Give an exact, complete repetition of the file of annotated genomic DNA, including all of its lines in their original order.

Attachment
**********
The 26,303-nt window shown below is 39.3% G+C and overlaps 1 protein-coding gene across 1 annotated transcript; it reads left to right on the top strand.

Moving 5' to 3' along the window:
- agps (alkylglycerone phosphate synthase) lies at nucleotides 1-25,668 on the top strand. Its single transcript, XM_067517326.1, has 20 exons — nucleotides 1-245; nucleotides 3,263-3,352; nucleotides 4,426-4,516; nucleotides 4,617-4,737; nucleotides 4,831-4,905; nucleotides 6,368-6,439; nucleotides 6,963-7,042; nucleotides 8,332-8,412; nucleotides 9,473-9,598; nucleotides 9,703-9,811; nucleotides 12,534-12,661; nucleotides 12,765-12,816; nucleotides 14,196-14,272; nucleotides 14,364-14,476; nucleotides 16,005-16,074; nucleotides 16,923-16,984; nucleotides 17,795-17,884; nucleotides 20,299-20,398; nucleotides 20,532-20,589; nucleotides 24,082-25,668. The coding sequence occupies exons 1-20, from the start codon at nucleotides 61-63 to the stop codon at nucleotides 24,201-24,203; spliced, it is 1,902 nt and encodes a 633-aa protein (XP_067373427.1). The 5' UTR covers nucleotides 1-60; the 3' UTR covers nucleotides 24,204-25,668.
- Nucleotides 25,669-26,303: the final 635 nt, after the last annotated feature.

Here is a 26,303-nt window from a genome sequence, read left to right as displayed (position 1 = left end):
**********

The 26,303-nt window shown below is 39.3% G+C and overlaps 1 protein-coding gene across 1 annotated transcript; it reads left to right on the top strand.

Moving 5' to 3' along the window:
- agps (alkylglycerone phosphate synthase) lies at nucleotides 1-25,668 on the top strand. Its single transcript, XM_067517326.1, has 20 exons — nucleotides 1-245; nucleotides 3,263-3,352; nucleotides 4,426-4,516; nucleotides 4,617-4,737; nucleotides 4,831-4,905; nucleotides 6,368-6,439; nucleotides 6,963-7,042; nucleotides 8,332-8,412; nucleotides 9,473-9,598; nucleotides 9,703-9,811; nucleotides 12,534-12,661; nucleotides 12,765-12,816; nucleotides 14,196-14,272; nucleotides 14,364-14,476; nucleotides 16,005-16,074; nucleotides 16,923-16,984; nucleotides 17,795-17,884; nucleotides 20,299-20,398; nucleotides 20,532-20,589; nucleotides 24,082-25,668. The coding sequence occupies exons 1-20, from the start codon at nucleotides 61-63 to the stop codon at nucleotides 24,201-24,203; spliced, it is 1,902 nt and encodes a 633-aa protein (XP_067373427.1). The 5' UTR covers nucleotides 1-60; the 3' UTR covers nucleotides 24,204-25,668.
- Nucleotides 25,669-26,303: the final 635 nt, after the last annotated feature.

Here is a 26,303-nt window from a genome sequence, read left to right as displayed (position 1 = left end):